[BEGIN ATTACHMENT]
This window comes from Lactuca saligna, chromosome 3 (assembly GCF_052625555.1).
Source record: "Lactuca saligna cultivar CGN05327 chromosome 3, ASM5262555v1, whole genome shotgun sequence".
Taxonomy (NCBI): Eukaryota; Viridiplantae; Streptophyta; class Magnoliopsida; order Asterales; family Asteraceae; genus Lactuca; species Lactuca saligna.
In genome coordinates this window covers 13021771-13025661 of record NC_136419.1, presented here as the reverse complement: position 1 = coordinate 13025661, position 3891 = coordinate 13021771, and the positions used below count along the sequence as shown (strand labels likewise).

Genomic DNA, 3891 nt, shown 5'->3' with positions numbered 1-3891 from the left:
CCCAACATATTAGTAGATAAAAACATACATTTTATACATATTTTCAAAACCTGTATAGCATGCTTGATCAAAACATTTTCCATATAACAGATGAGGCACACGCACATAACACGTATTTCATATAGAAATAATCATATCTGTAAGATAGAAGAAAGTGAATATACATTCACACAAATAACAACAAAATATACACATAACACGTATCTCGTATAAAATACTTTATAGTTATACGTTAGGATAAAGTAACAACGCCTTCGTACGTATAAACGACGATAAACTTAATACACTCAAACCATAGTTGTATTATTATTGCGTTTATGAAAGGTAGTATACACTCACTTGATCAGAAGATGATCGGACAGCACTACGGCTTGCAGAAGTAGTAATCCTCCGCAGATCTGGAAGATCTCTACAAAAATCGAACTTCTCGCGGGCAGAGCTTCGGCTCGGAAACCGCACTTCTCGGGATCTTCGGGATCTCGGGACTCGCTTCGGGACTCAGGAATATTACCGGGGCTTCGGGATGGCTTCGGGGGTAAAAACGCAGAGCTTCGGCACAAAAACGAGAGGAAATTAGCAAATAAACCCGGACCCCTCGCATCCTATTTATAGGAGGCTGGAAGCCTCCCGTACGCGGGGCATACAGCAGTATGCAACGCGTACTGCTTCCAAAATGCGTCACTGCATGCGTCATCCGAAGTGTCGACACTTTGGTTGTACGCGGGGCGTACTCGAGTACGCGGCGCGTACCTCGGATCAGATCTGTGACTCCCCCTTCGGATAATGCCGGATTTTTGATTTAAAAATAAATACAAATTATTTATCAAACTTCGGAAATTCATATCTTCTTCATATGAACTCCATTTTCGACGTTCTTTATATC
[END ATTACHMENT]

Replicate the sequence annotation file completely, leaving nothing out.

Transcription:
This window comes from Lactuca saligna, chromosome 3 (assembly GCF_052625555.1).
Source record: "Lactuca saligna cultivar CGN05327 chromosome 3, ASM5262555v1, whole genome shotgun sequence".
Taxonomy (NCBI): Eukaryota; Viridiplantae; Streptophyta; class Magnoliopsida; order Asterales; family Asteraceae; genus Lactuca; species Lactuca saligna.
In genome coordinates this window covers 13021771-13025661 of record NC_136419.1, presented here as the reverse complement: position 1 = coordinate 13025661, position 3891 = coordinate 13021771, and the positions used below count along the sequence as shown (strand labels likewise).

Genomic DNA, 3891 nt, shown 5'->3' with positions numbered 1-3891 from the left:
CCCAACATATTAGTAGATAAAAACATACATTTTATACATATTTTCAAAACCTGTATAGCATGCTTGATCAAAACATTTTCCATATAACAGATGAGGCACACGCACATAACACGTATTTCATATAGAAATAATCATATCTGTAAGATAGAAGAAAGTGAATATACATTCACACAAATAACAACAAAATATACACATAACACGTATCTCGTATAAAATACTTTATAGTTATACGTTAGGATAAAGTAACAACGCCTTCGTACGTATAAACGACGATAAACTTAATACACTCAAACCATAGTTGTATTATTATTGCGTTTATGAAAGGTAGTATACACTCACTTGATCAGAAGATGATCGGACAGCACTACGGCTTGCAGAAGTAGTAATCCTCCGCAGATCTGGAAGATCTCTACAAAAATCGAACTTCTCGCGGGCAGAGCTTCGGCTCGGAAACCGCACTTCTCGGGATCTTCGGGATCTCGGGACTCGCTTCGGGACTCAGGAATATTACCGGGGCTTCGGGATGGCTTCGGGGGTAAAAACGCAGAGCTTCGGCACAAAAACGAGAGGAAATTAGCAAATAAACCCGGACCCCTCGCATCCTATTTATAGGAGGCTGGAAGCCTCCCGTACGCGGGGCATACAGCAGTATGCAACGCGTACTGCTTCCAAAATGCGTCACTGCATGCGTCATCCGAAGTGTCGACACTTTGGTTGTACGCGGGGCGTACTCGAGTACGCGGCGCGTACCTCGGATCAGATCTGTGACTCCCCCTTCGGATAATGCCGGATTTTTGATTTAAAAATAAATACAAATTATTTATCAAACTTCGGAAATTCATATCTTCTTCATATGAACTCCATTTTCGACGTTCTTTATATC